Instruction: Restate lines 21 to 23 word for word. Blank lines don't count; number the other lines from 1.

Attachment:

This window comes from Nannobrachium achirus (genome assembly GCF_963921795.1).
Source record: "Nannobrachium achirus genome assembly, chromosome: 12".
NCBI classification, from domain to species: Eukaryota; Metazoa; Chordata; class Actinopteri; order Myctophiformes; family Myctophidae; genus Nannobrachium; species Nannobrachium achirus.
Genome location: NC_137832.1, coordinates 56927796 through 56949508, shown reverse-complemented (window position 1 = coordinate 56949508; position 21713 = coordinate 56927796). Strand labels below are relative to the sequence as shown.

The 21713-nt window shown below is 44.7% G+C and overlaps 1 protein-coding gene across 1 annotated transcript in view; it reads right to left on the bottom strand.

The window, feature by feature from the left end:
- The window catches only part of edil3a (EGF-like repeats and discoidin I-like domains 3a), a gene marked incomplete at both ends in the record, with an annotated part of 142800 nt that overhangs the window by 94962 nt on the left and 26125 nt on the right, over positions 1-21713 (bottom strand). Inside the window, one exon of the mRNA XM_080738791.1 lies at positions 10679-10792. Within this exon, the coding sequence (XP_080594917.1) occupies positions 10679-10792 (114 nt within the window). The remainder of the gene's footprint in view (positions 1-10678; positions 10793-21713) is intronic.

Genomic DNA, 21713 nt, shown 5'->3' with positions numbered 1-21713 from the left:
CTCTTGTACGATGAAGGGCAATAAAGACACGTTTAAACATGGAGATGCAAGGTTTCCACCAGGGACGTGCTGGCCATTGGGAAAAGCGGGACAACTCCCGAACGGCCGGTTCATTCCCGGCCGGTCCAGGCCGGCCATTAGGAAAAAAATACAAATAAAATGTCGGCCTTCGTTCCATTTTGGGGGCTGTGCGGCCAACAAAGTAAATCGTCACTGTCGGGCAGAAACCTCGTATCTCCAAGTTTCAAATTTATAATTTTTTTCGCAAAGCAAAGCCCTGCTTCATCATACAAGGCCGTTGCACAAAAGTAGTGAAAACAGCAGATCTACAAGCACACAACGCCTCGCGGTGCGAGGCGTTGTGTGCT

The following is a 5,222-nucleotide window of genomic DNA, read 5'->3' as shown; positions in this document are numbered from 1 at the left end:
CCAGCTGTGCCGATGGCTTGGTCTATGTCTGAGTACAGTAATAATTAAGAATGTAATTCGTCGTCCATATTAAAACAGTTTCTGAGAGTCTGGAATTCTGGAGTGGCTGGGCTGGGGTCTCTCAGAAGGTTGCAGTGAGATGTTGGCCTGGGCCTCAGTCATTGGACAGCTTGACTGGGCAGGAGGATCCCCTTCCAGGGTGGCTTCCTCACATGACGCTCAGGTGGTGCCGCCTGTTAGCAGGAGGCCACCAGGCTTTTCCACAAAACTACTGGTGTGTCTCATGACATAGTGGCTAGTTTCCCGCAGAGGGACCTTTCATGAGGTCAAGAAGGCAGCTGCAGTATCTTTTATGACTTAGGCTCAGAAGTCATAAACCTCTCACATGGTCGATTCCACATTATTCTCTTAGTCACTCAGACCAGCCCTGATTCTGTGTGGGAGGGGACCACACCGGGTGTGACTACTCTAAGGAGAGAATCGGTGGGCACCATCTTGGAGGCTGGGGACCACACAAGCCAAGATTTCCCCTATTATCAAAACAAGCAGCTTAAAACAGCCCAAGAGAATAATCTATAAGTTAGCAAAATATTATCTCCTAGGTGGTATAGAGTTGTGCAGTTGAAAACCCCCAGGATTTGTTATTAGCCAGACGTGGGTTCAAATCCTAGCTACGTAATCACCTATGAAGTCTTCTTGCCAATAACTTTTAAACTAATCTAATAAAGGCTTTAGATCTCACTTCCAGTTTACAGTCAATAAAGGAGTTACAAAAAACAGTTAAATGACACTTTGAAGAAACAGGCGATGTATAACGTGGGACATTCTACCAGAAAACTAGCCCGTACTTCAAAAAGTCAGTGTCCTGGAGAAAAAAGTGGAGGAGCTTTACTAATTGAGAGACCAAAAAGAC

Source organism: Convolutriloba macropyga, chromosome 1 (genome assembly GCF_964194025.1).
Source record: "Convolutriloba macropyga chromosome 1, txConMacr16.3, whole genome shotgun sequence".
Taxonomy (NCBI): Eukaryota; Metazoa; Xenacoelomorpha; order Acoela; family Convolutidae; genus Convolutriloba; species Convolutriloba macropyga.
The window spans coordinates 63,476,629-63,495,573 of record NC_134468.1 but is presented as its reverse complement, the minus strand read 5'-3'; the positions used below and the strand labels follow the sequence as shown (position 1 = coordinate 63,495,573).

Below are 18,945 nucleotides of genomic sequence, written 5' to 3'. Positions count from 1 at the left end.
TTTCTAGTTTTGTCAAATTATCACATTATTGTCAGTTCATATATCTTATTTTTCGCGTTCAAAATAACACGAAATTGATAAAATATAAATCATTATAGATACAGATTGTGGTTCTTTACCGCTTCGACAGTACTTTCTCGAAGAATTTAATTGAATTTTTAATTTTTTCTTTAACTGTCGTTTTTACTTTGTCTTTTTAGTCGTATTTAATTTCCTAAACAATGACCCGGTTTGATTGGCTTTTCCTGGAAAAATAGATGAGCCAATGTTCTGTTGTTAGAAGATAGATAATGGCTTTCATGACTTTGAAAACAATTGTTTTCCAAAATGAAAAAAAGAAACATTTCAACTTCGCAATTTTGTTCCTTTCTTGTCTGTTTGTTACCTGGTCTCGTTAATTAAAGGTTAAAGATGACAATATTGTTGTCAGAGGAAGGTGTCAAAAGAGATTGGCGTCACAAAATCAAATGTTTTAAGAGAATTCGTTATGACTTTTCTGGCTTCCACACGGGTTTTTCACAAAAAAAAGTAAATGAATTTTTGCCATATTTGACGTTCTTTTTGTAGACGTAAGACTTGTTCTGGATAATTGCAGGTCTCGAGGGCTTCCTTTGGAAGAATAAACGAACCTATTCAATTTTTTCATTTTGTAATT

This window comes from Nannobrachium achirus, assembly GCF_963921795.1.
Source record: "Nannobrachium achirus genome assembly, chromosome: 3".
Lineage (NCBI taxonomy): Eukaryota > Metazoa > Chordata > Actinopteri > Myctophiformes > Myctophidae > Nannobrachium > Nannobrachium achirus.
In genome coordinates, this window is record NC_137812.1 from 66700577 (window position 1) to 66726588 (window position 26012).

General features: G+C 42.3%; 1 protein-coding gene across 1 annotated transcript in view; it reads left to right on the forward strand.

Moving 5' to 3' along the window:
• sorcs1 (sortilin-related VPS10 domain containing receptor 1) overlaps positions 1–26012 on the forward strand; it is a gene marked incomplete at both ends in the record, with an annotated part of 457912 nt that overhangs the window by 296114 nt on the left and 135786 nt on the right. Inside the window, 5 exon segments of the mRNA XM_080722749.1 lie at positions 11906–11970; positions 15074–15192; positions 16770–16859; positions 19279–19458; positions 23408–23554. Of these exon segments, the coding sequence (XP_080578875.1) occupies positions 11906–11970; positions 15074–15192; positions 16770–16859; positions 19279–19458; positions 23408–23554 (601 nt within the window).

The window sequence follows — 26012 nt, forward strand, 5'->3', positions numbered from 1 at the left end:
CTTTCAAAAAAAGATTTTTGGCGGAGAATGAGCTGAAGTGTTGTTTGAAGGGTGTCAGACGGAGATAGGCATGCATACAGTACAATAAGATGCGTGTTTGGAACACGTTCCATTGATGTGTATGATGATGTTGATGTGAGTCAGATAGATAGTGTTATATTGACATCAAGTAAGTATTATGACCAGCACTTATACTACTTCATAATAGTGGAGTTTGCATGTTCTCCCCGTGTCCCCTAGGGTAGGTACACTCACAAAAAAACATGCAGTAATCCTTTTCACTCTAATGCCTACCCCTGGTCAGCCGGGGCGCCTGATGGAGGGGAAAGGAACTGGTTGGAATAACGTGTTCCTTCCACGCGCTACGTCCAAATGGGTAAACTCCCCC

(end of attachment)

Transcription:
In genome coordinates, this window is record NC_137812.1 from 66700577 (window position 1) to 66726588 (window position 26012).

General features: G+C 42.3%; 1 protein-coding gene across 1 annotated transcript in view; it reads left to right on the forward strand.

Moving 5' to 3' along the window: